If you’re a film fan, chances are you’ve dreamt of attending a film festivals. But what are they really like? And how can you get your film accepted into one?
In this article, we’ll give you an insider’s guide to everything you need to know about film festivals.
We’ll cover what they’re really like, how to get your film accepted, and some tips on making the most of your experience if you do get in.
So read on for everything you need to know about film festivals!
What Are Film Festivals Really Like?
If you’ve never been to a film festival before, it can be hard to understand what all the fuss is about. After all, aren’t film festivals just a bunch of people sitting in a dark room watching movies?
Well, yes and no. Film festivals are definitely about watching movies, but there’s so much more to it than that. For starters, most film festivals take place over the course of a few days or even weeks, which means you have plenty of time to explore the host city or town. And since film festivals attract movie lovers from all over the world, you’ll have the chance to meet new and interesting people from all walks of life.
But the best part of any film festival is undoubtedly the films themselves. At a typical festival, you’ll have the chance to see a wide variety of independent and international films that you likely wouldn’t get to see otherwise. And since most festivals have Q& as with the filmmakers after select screenings, you’ll also get an inside look at the filmmaking process.
All in all, attending a film festival is a truly unique and unforgettable experience. And if you’re a movie fan, it’s definitely something you should try at least once in your life.
How to Get Your Film Accepted into a Festival
Of course, the first step to attending a film festival is getting your film accepted into one. And while that may sound like a daunting task, it’s actually not as difficult as you might think.
Here are a few tips on how to get your film accepted into a festival:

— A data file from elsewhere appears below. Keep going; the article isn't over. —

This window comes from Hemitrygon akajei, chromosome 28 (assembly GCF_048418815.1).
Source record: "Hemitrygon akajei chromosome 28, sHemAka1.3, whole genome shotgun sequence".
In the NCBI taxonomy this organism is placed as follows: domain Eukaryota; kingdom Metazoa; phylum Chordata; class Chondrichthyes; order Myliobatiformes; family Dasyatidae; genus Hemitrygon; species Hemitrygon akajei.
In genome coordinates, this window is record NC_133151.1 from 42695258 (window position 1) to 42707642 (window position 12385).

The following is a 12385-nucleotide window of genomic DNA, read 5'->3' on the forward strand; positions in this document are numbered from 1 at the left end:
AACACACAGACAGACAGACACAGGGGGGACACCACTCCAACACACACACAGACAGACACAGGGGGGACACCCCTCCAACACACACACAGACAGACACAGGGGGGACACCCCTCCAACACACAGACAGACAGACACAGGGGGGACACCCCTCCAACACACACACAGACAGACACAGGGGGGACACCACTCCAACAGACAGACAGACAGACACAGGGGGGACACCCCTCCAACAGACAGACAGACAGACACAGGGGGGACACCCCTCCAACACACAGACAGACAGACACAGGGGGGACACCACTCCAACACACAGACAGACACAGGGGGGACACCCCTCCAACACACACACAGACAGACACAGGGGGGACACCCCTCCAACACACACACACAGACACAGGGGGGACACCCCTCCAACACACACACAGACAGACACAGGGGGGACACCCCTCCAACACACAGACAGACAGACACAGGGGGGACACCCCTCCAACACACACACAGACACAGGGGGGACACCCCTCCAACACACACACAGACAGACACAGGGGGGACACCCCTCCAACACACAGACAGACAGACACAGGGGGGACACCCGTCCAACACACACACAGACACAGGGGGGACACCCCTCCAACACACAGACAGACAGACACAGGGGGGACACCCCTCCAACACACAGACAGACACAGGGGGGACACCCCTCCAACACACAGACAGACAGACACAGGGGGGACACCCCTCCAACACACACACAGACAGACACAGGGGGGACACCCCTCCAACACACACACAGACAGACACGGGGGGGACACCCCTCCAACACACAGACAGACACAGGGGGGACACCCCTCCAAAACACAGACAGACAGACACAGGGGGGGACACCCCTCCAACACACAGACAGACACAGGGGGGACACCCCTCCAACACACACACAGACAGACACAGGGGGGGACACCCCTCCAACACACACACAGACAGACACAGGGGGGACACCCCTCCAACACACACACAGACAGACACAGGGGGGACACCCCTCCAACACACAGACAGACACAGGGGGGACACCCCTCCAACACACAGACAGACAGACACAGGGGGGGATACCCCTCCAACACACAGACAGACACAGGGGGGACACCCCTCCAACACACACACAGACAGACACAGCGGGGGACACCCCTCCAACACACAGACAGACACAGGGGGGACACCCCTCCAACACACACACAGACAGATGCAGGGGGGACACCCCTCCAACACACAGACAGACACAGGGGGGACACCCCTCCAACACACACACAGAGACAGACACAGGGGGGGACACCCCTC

1. Start by doing your research
The first step is to find a list of festivals that you might be interested in. There are a few different ways to do this, but the easiest is probably to use an online database like without box.
Once you’ve found a few potential festivals, take some time to read up on them. Each festival has its own unique focus, so you’ll want to make sure your film is a good fit. For example, if you’re submitting a horror film, there’s no point in applying to a festival that specializes in comedies.
2. Make sure you follow the submission guidelines
After you’ve found a few festivals that you’re interested in, it’s time to start the submission process. But before you do anything, make sure you read and understand the submission guidelines.
Each festival has its own specific rules about what kinds of films they’re looking for, so it’s important that you follow them to the letter. If you don’t, your film will likely be automatically rejected.
3. Submit your film early
When it comes to submitting your film, earlier is always better. That’s because most festivals have an “early bird” deadline that’s usually a few months before the final deadline.
So if you want to increase your chances of getting accepted, make sure you submit your film as early as possible.
4. Include a press kit
Most festivals will also require you to submit a press kit along with your film. A press kit is basically a document that contains information about your film and its creators.
Your press kit should include things like your film’s synopsis, biographies of the cast and crew, and stills from the film. If you have any reviews or awards, be sure to include them as well.
5. Have a backup plan
Finally, it’s always a good idea to have a backup plan in case your film doesn’t get accepted into any festivals. One option is to submit your film to online platforms like Vimeo or YouTube.
Or you could try self-distributing your film by making DVDs or Blu-rays and selling them online or at local retailers.
No matter what you decide to do, just remember that there are plenty of options available if your film doesn’t get accepted into a festival.